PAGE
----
Reduced power consumption is

 
 
By eweek  |  Posted 2005-09-29 Email Print this article Print
 
 
 
 
 
 
 


critical for ROI"> You mentioned the desire among businesses to get a return on their investment. However, your technology is pricey. How do you address the cost issue with customers? Our 96-way has a list price of $89,000, so if you think about that on a per-processor basis, youre talking about $1,200 per processor. Thats pretty cheap. Go look at your favorite Dell [Inc.] box and look at what that costs on a per-processor basis. Part of our whole economic value proposition was to reset the commodity line in the industry. As an industry, we all admire Dell and we admire the sophistication that Dell has in their business model. They made 18.6 points in gross margin last quarter, and theyre the kingpin in terms of operation efficiency.
But if you think about that as the commodity line in the industry, part of the hypothesis around Azul was that we would be able to fundamentally transform the economics associated with processing power. That involves a lot of things. First of all, it does involve your traditional price/performance metrics. We have to be very [strong on price/performance] relative to existing technology, but the big home run for Azul is the total cost of ownership.
Any infrastructure play, whether its storage, networking, database, etc., all eventually boils down to a TCO play. While our capital costs are extremely competitive, ranging from an $89,000 96-way up to a half-a-million 384-way—which is pretty amazing relative to traditional big iron—the big win for us is the fact that, first off, customers are seeing significant host-reduction factors. We are seeing at a minimum 3X in host reduction factors in virtually every eval or existing customer that weve gone to. This means theyre able to reduce their host front end by a factor of three. In many cases, weve seen host reduction factors well up in the double-digits. Plus, how many people are required to manage 50 servers? If youve got 50 1U (1.75-inch) boxes—just boxes that you could buy running Linux and BEA and an instance of an application youve authored—there are bodies associated with that. Theres a huge human factor associated with that. Power and space. Our 96-way only consumes 700 watts of power. Our 384-way only consumer 2½ kilowatts of power. So in a standard 42U (73.5-inch) rack, we can put enormous power in a very small footprint. In New York, where youre charged 18 cents per kilowatt hour, or London, where youre charged 25 cents per kilowatt hour, this gear pays for itself in what youre saving in power relative to comparable capacity in the old building-block approach.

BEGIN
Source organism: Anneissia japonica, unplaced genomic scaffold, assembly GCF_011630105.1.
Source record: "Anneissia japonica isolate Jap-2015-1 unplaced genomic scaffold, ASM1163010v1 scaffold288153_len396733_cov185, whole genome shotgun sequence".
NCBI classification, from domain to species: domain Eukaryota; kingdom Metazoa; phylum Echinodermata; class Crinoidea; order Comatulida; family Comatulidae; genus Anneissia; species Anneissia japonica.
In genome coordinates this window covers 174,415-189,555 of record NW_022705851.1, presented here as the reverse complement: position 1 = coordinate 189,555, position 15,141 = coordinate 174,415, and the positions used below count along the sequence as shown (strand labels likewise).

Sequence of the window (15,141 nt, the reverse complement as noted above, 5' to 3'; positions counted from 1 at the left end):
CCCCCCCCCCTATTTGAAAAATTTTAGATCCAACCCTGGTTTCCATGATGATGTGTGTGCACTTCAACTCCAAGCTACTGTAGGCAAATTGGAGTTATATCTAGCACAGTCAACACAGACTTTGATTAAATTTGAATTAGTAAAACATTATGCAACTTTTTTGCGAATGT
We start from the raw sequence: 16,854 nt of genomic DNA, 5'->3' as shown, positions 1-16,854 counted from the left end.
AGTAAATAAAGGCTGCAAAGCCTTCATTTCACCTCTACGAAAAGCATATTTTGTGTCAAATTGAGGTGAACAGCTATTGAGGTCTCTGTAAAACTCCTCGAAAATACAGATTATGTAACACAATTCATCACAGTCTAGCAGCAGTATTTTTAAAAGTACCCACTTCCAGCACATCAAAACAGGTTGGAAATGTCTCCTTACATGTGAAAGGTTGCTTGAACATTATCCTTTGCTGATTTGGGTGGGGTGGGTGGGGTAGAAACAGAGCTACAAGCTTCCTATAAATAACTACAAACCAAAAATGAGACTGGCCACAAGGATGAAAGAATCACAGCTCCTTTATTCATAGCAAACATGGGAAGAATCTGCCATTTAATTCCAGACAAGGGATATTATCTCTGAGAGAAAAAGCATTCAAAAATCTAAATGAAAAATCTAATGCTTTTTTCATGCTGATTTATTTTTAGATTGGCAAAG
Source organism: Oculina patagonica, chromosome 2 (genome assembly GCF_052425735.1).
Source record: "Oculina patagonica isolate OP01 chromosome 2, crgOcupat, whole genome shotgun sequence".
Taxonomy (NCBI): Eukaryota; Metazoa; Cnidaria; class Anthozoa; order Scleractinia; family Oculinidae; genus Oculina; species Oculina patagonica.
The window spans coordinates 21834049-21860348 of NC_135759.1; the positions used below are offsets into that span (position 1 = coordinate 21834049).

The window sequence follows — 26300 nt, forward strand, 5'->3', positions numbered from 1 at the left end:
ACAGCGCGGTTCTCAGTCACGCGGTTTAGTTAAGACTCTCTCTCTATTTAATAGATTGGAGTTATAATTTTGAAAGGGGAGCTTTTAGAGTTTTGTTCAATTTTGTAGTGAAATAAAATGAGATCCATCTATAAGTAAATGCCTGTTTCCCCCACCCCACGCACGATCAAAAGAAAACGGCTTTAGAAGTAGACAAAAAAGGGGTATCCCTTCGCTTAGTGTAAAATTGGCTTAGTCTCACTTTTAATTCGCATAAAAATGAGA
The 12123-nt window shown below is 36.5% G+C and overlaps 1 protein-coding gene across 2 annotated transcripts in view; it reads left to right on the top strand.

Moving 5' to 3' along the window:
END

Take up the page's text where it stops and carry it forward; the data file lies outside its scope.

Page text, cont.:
I find it amazing to watch the traditional server vendors talk about power savings when you look at what network-attached processing relative to existing servers. Were talking multiple orders of magnitude here. Not only pure power savings, but also in real estate. Our 384-way is in an 11U [19.25-inch] form factor, a little bit bigger than a bread box. And our 96-way is in a 5U [8.75-inch form factor]. So when you start looking at the ecosystem costs, the human costs, the power and space, you start to get the sense of how overwhelming this value proposition is. Click here to read about Intels vision for servers. But what really takes the argument off the table concerning the old way of doing things is that fact that you eliminate the need to capacity plan at the individual application level. If youre a bank, and you have 1,200 applications in your bank, every one of those applications requires capacity planning. How much power are you going to need next Thursday at 4 oclock? And everybody over-provisions, because the one thing IT is never going to do is under-provision. Youre always going to have overage there, so youre always going to have underutilization rates. Youre going to have the 8, 9, 10, 11 percent utilization rates. Its just the way things are right now, but things need to change. People need data centers to be more profitable. They need to start seeing 50, 60, 70 percent utilization of their server infrastructure, and yet have capacity available at a micro-second type granularity to address the unpredictable nature of compute. Thats what network-attached processing does. Just as network-attached storage solved that in the storage world, and networking in general solved that in the networking world, we solve it in the world of compute. Next Page: Technology advances will address the latency issues.



 
 
 
 
 
 
 
 
 
 
 

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